"We thought there might be more recalls due to calcium looking different in the reconstructed images, but this wasn't the case," Conant says. "In addition, the number of technical recalls went down."
Researchers in both studies also found that DBT-s2D is a good, lower-dose option for all women screened with DBT who may need more frequent imaging.
From 2D to s2D Mammography
As DBT came into widespread use, screening breast mammography was performed by acquiring both the FFDM and the DBT images. This method required that the patient undergo a second radiation exposure to the breast, increasing dose to more than double the dose of 2D FFDM imaging alone. While the increased exposure does not exceed the recommendations of the ACR Mammography Standards, it is still 39% to 40% above the dose required for FFDM. It also requires the patient to undergo increased time in breast compression.
s2D images, reconstructed 2D pictures generated from 3D DBT data sets, meet the goals of reducing dose while at the same time maximizing clinical performance. Capturing these images does not require additional radiation exposure beyond the initial DBT images. Using s2D images also helps to improve patient comfort by eliminating the need for FFDM acquisitions, thereby reducing breast compression times. s2D technology also allows for two 2D views and two DBT views without increasing the dose beyond the two DBT views themselves.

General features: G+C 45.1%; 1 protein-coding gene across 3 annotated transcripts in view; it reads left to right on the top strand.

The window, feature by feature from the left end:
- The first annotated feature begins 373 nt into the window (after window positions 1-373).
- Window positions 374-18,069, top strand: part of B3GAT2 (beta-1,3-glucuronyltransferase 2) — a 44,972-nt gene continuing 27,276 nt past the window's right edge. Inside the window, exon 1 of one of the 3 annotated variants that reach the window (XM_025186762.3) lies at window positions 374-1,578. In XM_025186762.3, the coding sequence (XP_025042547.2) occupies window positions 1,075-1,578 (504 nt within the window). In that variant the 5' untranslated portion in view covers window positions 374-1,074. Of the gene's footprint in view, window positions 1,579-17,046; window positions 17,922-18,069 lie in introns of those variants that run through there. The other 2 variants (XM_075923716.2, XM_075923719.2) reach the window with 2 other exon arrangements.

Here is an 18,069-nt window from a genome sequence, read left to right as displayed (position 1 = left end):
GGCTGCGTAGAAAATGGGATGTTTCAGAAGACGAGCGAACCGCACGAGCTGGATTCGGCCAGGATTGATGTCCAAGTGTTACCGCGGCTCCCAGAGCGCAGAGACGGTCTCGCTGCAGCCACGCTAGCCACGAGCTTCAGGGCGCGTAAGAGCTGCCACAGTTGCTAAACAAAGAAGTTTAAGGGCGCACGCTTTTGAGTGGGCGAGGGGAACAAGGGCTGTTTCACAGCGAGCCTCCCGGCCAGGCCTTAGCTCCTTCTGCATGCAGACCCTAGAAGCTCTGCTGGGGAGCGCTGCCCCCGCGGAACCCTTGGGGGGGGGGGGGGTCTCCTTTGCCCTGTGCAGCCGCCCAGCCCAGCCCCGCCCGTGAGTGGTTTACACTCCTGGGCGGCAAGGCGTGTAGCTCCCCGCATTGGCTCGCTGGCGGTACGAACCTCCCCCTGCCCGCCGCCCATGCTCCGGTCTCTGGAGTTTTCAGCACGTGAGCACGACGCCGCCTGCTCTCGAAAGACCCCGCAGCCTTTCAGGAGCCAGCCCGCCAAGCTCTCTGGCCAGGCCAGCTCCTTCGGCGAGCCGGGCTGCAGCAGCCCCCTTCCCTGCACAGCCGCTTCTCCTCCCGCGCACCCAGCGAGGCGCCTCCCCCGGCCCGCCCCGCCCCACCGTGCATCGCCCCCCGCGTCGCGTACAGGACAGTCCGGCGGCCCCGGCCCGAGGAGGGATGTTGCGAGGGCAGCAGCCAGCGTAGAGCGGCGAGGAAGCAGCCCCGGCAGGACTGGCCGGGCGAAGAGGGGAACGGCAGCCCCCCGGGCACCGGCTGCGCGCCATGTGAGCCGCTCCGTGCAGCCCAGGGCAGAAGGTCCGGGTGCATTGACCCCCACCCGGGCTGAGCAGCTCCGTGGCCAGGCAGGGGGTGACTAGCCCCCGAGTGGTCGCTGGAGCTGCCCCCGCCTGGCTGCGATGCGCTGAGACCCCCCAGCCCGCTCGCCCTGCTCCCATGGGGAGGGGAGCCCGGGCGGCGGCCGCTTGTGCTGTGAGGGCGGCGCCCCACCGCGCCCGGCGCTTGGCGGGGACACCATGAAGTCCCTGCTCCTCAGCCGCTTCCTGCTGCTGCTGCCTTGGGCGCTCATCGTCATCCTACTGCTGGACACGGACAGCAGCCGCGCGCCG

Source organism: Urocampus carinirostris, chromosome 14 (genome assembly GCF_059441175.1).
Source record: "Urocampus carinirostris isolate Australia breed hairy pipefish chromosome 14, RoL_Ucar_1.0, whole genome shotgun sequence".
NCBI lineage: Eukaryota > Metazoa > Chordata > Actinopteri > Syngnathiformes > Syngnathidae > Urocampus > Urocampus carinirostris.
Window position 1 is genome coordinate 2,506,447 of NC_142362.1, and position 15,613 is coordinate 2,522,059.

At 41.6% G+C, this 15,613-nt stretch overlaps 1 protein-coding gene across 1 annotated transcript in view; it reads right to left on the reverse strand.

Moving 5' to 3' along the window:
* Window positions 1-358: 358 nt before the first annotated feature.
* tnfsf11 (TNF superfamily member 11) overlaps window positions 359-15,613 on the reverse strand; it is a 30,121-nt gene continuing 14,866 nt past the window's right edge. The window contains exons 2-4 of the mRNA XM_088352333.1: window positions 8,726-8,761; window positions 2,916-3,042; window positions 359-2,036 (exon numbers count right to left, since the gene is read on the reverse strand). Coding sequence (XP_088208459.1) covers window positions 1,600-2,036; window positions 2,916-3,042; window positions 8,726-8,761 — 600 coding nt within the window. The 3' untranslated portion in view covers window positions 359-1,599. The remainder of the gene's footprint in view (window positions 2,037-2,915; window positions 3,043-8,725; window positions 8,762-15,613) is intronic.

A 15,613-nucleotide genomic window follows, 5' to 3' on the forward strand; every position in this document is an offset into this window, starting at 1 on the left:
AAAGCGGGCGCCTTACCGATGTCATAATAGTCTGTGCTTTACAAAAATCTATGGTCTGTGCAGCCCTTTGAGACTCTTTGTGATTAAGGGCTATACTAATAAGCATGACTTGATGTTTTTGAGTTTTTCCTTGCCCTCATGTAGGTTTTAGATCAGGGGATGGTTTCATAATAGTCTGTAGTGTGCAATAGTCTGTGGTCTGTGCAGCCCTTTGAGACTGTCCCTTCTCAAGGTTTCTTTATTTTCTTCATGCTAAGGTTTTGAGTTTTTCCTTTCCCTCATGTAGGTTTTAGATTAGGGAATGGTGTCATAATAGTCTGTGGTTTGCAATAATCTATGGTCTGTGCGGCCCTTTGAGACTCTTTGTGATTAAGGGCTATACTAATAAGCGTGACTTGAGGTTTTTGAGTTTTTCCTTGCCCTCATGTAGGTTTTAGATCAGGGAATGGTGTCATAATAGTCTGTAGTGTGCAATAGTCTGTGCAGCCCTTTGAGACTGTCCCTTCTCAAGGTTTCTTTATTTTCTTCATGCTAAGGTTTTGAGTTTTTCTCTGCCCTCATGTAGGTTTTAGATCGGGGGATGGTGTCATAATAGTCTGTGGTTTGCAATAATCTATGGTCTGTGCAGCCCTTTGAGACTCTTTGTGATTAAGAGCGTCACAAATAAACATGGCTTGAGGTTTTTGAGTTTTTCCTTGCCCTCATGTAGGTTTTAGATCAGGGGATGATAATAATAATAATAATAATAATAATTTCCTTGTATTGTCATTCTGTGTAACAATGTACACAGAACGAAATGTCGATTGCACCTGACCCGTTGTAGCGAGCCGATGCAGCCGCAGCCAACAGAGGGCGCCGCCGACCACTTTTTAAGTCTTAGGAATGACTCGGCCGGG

DBT received FDA approval in 2011 for use with FFDM. This process became known as the "combo mode," where the 2D images are acquired in the same projection. Hologic was the first to market in the United States with an FDA-approved product, offering DBT as a hardware and software upgrade to its Selenia Dimensions 2D FFDM system since 2012. Hologic received FDA approval in 2013 for its version of s2D software. Hologic's Selenia Dimensions 2D/3D System for DBT and FFDM was used in both the Graham Cancer Center and HUP studies. In addition, the company's C-View software module was used for all s2D image acquisition.
Similarly, there are DBT offerings from GE Healthcare, FDA-cleared in 2014; Siemens Healthineers, FDA-cleared in 2015; and Fujifilm, which received FDA approval for its DBT earlier this year. All systems are presented as upgrades to their 2D FFDM systems and, in some cases, also offer s2D image software options.